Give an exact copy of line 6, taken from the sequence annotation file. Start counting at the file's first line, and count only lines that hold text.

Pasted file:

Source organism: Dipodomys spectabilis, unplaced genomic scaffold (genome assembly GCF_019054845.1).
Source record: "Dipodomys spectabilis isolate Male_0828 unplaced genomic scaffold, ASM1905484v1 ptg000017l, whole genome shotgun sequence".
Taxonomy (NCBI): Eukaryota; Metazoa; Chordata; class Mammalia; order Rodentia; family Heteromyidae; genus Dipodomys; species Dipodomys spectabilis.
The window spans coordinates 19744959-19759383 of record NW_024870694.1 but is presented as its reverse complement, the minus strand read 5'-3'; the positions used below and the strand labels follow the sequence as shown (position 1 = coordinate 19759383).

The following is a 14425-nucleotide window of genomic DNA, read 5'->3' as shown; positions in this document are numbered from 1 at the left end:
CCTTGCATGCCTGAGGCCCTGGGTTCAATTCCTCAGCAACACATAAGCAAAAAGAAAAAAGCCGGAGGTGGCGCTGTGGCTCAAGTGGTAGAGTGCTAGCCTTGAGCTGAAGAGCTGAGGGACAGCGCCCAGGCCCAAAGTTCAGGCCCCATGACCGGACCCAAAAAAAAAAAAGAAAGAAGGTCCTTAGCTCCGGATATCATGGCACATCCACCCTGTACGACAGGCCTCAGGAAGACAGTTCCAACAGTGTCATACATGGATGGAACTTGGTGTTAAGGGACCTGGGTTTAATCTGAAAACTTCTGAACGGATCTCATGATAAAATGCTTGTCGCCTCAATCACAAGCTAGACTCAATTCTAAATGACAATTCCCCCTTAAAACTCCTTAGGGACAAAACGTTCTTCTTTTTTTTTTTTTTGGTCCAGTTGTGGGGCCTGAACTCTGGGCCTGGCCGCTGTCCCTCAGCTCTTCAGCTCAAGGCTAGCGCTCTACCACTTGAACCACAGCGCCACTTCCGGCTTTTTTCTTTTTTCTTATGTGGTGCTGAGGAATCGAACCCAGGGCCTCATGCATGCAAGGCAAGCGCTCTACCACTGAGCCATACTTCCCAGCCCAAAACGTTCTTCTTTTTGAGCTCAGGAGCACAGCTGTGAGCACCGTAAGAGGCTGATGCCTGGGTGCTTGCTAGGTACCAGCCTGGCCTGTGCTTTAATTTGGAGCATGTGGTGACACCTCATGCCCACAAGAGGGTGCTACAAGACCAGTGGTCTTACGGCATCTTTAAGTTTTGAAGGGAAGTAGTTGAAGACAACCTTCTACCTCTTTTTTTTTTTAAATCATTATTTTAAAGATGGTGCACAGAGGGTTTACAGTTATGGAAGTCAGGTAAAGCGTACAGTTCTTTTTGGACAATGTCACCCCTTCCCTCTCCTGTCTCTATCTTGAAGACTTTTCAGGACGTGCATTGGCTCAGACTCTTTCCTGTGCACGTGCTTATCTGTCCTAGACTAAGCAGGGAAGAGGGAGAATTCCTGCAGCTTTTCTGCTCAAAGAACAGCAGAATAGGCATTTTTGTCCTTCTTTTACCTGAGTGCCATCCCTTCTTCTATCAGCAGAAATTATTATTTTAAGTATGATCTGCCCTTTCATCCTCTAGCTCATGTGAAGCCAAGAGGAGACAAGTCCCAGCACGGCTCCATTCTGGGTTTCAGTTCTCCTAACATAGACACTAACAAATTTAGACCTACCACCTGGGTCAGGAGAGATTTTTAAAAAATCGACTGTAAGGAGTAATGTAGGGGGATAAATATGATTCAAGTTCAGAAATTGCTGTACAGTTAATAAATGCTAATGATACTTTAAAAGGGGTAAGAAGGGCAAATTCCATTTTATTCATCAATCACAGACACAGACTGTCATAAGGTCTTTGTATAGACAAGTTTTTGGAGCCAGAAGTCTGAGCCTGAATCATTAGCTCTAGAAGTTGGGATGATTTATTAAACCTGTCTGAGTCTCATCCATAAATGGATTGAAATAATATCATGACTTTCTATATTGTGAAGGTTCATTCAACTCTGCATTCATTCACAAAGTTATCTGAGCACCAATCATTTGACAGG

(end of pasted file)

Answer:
CCTTGCATGCCTGAGGCCCTGGGTTCAATTCCTCAGCAACACATAAGCAAAAAGAAAAAAGCCGGAGGTGGCGCTGTGGCTCAAGTGGTAGAGTGCTAGCCTTGAGCTGAAGAGCTGAGGGACAGCGCCCAGGCCCAAAGTTCAGGCCCCATGACCGGACCCAAAAAAAAAAAAGAAAGAAGGTCCTTAGCTCCGGATATCATGGCACATCCACCCTGTACGACAGGCCTCAGGAAGACAGTTCCAACAGTGTCATACATGGATGGAACTTGGTGTTAAGGGACCTGGGTTTAATCTGAAAACTTCTGAACGGATCTCATGATAAAATGCTTGTCGCCTCAATCACAAGCTAGACTCAATTCTAAATGACAATTCCCCCTTAAAACTCCTTAGGGACAAAACGTTCTTCTTTTTTTTTTTTTTGGTCCAGTTGTGGGGCCTGAACTCTGGGCCTGGCCGCTGTCCCTCAGCTCTTCAGCTCAAGGCTAGCGCTCTACCACTTGAACCACAGCGCCACTTCCGGCTTTTTTCTTTTTTCTTATGTGGTGCTGAGGAATCGAACCCAGGGCCTCATGCATGCAAGGCAAGCGCTCTACCACTGAGCCATACTTCCCAGCCCAAAACGTTCTTCTTTTTGAGCTCAGGAGCACAGCTGTGAGCACCGTAAGAGGCTGATGCCTGGGTGCTTGCTAGGTACCAGCCTGGCCTGTGCTTTAATTTGGAGCATGTGGTGACACCTCATGCCCACAAGAGGGTGCTACAAGACCAGTGGTCTTACGGCATCTTTAAGTTTTGAAGGGAAGTAGTTGAAGACAACCTTCTACCTCTTTTTTTTTTTAAATCATTATTTTAAAGATGGTGCACAGAGGGTTTACAGTTATGGAAGTCAGGTAAAGCGTACAGTTCTTTTTGGACAATGTCACCCCTTCCCTCTCCTGTCTCTATCTTGAAGACTTTTCAGGACGTGCATTGGCTCAGACTCTTTCCTGTGCACGTGCTTATCTGTCCTAGACTAAGCAGGGAAGAGGGAGAATTCCTGCAGCTTTTCTGCTCAAAGAACAGCAGAATAGGCATTTTTGTCCTTCTTTTACCTGAGTGCCATCCCTTCTTCTATCAGCAGAAATTATTATTTTAAGTATGATCTGCCCTTTCATCCTCTAGCTCATGTGAAGCCAAGAGGAGACAAGTCCCAGCACGGCTCCATTCTGGGTTTCAGTTCTCCTAACATAGACACTAACAAATTTAGACCTACCACCTGGGTCAGGAGAGATTTTTAAAAAATCGACTGTAAGGAGTAATGTAGGGGGATAAATATGATTCAAGTTCAGAAATTGCTGTACAGTTAATAAATGCTAATGATACTTTAAAAGGGGTAAGAAGGGCAAATTCCATTTTATTCATCAATCACAGACACAGACTGTCATAAGGTCTTTGTATAGACAAGTTTTTGGAGCCAGAAGTCTGAGCCTGAATCATTAGCTCTAGAAGTTGGGATGATTTATTAAACCTGTCTGAGTCTCATCCATAAATGGATTGAAATAATATCATGACTTTCTATATTGTGAAGGTTCATTCAACTCTGCATTCATTCACAAAGTTATCTGAGCACCAATCATTTGACAGG